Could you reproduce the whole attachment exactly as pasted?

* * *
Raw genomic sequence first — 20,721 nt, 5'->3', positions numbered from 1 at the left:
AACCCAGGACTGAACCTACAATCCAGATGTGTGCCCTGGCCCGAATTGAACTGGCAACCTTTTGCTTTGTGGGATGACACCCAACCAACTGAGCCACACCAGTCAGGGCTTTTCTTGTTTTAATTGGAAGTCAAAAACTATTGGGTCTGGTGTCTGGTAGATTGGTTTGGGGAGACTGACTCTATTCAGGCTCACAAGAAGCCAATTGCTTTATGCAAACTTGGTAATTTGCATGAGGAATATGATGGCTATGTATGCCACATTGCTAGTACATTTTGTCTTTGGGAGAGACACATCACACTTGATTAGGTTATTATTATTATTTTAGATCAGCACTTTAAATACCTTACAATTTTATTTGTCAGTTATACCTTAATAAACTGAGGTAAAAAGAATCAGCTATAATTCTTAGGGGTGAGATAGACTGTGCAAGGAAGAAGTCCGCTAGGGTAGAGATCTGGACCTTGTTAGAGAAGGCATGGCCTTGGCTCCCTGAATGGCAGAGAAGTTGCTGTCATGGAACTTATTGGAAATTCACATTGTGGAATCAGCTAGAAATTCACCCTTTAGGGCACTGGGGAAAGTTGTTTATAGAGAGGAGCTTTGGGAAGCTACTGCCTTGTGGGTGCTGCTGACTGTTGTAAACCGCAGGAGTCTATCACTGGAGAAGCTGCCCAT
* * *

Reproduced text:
Raw genomic sequence first — 20,721 nt, 5'->3', positions numbered from 1 at the left:
AACCCAGGACTGAACCTACAATCCAGATGTGTGCCCTGGCCCGAATTGAACTGGCAACCTTTTGCTTTGTGGGATGACACCCAACCAACTGAGCCACACCAGTCAGGGCTTTTCTTGTTTTAATTGGAAGTCAAAAACTATTGGGTCTGGTGTCTGGTAGATTGGTTTGGGGAGACTGACTCTATTCAGGCTCACAAGAAGCCAATTGCTTTATGCAAACTTGGTAATTTGCATGAGGAATATGATGGCTATGTATGCCACATTGCTAGTACATTTTGTCTTTGGGAGAGACACATCACACTTGATTAGGTTATTATTATTATTTTAGATCAGCACTTTAAATACCTTACAATTTTATTTGTCAGTTATACCTTAATAAACTGAGGTAAAAAGAATCAGCTATAATTCTTAGGGGTGAGATAGACTGTGCAAGGAAGAAGTCCGCTAGGGTAGAGATCTGGACCTTGTTAGAGAAGGCATGGCCTTGGCTCCCTGAATGGCAGAGAAGTTGCTGTCATGGAACTTATTGGAAATTCACATTGTGGAATCAGCTAGAAATTCACCCTTTAGGGCACTGGGGAAAGTTGTTTATAGAGAGGAGCTTTGGGAAGCTACTGCCTTGTGGGTGCTGCTGACTGTTGTAAACCGCAGGAGTCTATCACTGGAGAAGCTGCCCAT